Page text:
As I predicted, I didn’t sleep well. That’s the first night I sleep poorly in a long time. I think that not talking to you last night had something to do with it. To remedy this I called you first thing in the morning.
You are down again. You missed our nightly phone call too. “I can’t drive – it was the one thing I could do – Not being able to do one simple thing makes me more useless and hate myself more.”
You felt that you got ‘in trouble’ yesterday. You sounded like a child telling me that the teacher doesn’t like you. On a couple of occasions apparently you used ‘inappropriate language’. At least that’s what you were told. You feel hurt that you might have offended some of the staff.
My first instinct is anger. What do they expect? In the last two weeks, they have told you all the things you can’t do and expect you, a brain injured patient, to take the news graciously? They are professional health care workers – suck it up – you are an amateur patient. I wanted to scream. Then I collect my thoughts. I reminded you about your days at the Truro hospital when your verbal filter was really broken. I reminded you how the staff patiently and kindly made you stop the talk.
Fran and you even worked out a code word that helped remind you that you were conversing up the wrong tree. ‘Peppermint.’ It is a very appropriate word for you. You hate peppermint. The smell of it makes you nauseated. Just the sound of the word is almost as bad. It was and is a very good reminder … a good warning.
I explain to you what I understand about the loss of social filters being a common occurrence with an injured brain. The staff at the NSRC are merely trying to re-teach you appropriate social boundaries. Boundaries that you had before your stroke. They are not mad at you. They are trying to make you better. You felt much better hearing this explanation.
You did a car transfer yesterday! It went well. You felt it was fairly easy. You did it with a male OT. You put your arm around his neck and hugged him. Then you shifted yourself to the car seat and back to your chair. The OT has part of a car in their office. It’s there to specifically teach people this skill. I haven’t seen it but it’s a small car and the OT said that it is similar to the Honda Fit. If you can transfer in it – then you can transfer to our car.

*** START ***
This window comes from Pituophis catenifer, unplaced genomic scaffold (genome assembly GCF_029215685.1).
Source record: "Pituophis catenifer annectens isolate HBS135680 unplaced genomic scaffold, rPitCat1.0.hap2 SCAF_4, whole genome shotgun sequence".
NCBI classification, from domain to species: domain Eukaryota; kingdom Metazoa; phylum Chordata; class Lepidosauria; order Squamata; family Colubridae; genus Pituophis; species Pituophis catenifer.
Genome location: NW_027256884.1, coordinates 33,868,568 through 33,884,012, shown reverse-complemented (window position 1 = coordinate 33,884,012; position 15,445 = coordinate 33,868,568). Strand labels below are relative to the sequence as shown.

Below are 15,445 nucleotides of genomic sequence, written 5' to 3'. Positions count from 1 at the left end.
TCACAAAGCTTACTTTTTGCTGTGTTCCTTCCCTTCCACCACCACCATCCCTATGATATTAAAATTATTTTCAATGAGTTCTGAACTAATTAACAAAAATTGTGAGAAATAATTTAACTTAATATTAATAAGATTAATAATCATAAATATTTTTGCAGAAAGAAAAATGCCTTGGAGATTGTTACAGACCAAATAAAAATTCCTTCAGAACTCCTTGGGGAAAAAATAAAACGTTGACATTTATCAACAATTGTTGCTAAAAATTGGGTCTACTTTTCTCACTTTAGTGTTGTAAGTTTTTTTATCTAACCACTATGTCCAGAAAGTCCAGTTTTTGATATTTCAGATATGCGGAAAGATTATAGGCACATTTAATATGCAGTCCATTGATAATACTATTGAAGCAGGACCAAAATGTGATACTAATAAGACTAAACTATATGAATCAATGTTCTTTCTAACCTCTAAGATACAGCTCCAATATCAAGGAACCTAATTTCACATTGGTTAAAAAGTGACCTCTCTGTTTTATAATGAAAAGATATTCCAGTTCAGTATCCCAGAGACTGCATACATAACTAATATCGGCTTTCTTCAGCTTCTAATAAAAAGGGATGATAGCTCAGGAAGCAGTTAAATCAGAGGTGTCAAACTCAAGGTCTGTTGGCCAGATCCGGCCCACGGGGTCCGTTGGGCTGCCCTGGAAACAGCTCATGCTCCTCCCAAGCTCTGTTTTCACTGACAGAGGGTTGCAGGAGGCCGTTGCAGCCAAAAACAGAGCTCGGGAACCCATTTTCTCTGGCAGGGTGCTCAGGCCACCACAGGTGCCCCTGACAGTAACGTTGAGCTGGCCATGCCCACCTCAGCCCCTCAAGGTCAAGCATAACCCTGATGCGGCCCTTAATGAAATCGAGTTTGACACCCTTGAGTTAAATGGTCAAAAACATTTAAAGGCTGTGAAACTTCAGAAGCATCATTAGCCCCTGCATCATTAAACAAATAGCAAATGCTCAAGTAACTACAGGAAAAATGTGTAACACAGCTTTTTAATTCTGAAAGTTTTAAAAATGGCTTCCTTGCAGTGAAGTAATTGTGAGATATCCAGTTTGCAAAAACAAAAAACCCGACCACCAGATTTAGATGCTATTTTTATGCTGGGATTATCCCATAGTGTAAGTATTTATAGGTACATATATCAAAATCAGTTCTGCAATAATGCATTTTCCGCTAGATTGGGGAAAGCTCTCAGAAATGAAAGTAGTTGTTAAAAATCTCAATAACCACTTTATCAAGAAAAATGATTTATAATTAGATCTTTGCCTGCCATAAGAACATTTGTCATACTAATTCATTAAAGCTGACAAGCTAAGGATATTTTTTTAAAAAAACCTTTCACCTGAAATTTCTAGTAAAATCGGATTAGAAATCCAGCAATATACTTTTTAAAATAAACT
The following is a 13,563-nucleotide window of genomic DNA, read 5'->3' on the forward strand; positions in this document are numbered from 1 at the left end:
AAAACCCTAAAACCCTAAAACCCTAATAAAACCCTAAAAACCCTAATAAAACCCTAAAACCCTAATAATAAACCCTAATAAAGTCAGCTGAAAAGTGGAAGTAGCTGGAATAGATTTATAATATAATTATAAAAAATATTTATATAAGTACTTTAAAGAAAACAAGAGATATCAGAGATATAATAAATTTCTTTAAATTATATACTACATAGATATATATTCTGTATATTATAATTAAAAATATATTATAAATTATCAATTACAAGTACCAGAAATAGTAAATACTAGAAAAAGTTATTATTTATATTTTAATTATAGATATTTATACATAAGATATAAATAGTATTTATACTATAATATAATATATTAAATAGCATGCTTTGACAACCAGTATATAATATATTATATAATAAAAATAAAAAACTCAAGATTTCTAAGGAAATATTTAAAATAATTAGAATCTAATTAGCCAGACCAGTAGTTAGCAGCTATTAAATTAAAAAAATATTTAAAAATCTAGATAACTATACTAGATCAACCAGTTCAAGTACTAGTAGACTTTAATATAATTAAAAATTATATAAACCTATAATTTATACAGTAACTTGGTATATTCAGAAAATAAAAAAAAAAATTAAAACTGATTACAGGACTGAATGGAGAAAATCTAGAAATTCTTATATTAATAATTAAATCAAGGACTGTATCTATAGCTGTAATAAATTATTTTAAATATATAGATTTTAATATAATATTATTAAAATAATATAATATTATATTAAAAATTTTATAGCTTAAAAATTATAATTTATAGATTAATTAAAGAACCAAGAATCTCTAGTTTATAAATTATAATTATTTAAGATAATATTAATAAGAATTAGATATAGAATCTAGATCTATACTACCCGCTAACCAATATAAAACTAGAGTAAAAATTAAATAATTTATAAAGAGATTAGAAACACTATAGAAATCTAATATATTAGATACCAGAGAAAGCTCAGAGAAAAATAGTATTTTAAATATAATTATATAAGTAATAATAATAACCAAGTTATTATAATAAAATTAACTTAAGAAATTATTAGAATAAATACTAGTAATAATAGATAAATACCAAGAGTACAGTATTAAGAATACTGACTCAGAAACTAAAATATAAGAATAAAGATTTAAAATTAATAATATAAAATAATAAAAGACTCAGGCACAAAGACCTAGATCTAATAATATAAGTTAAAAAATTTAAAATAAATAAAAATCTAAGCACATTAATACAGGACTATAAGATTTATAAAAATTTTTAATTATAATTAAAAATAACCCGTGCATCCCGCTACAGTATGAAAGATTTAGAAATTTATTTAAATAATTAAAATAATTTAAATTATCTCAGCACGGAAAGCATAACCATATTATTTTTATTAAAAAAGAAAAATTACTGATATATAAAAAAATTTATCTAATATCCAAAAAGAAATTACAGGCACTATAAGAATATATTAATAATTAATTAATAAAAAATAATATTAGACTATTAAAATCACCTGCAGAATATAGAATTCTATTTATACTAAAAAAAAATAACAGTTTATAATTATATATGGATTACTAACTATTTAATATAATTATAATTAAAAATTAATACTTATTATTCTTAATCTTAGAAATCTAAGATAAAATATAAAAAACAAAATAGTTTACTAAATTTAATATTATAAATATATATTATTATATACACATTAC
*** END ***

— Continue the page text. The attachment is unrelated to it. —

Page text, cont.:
I am so pleased. I hope that this might mean we could take you out of the hospital for a while and do something fun with the children. Every weekend in a hospital has given us all ‘cabin fever’. Later, a car transfer could mean weekend’s home.
I felt better talking to you and both of us felt like we could take on our days. I go off to work and you are off to your PT session.
I called you again at bedtime. You sounded a little better. You had two people come to see you today. You thought that they were psychiatrists and/or social workers! I’m impressed. The resident that I talked to yesterday got the wheels turning quickly. You had a good chat with them. You thought that they might contact me tomorrow to fill in some information.
You had a great visit from one of your admirers from afar. Lynne. Lynne ran in the same race as you did on your stroke day. It was her first race (I think). She was glad to have completed 10 km. She has been following your story ever since. It sounds like you hit it off with her. Full of good positive energy, she is just what you needed this week to help you get past the painful parts of the week. She liked the note that I wrote for you on your white board. “If you get stuck, take 29 steps and start again”. She said that she’d be back to visit.
Marsha visited as well. We are so lucky to have so many positive people around us.
It seems that the timing of the events for this marathon have been very well executed. Every time there has been a bad spot in the marathon, there is always a friend who helps cheer us past it. We have been blessed.
The stinging words ‘inappropriate language’ has been knocking about in your brain since yesterday. You talk about it with your PT student. “She’s very sweet. She gave me good advise.” You said. The transfer class that you volunteered for went well.
You think that the BM streak may have ended. You aren’t sure. Maybe it just not that exciting any more. “I’m done with streaks for now … unless I can run again. For now, my job is being a husband and a father.
You ask me who I vent to about my worries. “The journal and anyone who wants to listen.” Although, I’m trying to rein it in now – the negativity that oozes out with my venting is not doing me any good. I want to stay positive. “You can vent to me.” You said. “That’s part of my job as a husband.” I would but I don’t want to over load you at this time. That’s were this journal is so helpful.
“I want to do many thing with you guys but I may have to forfeit some things.” You said. “I might have …” You pause, not able to find the right word and not wanting to say ‘disabled’. “Limitations?” I suggested. “Yes, limitations. I might have some limitations.” You said. I accept that that might be the case for now, but I’m not going to let you crawl into a hole somewhere and not do things with the family. I remind you that what ever we do as a family, you are part of the experience as far as the children are concerned.
Another tooth is lost in the Cashen Clan. Tara’s this time. She lost it at school yesterday, brought it home today and put it under her pillow. Quinn asks “Tell me the truth … Are you the tooth fairy?” You would have had a clever answer. All I could come up with was “I don’t know Quinny.” He seemed to accept that for now.
You think you have limitations … well I think I have limitations. In fact – having limitations is part of the human condition. The trick is to decide which to accept and which you deny.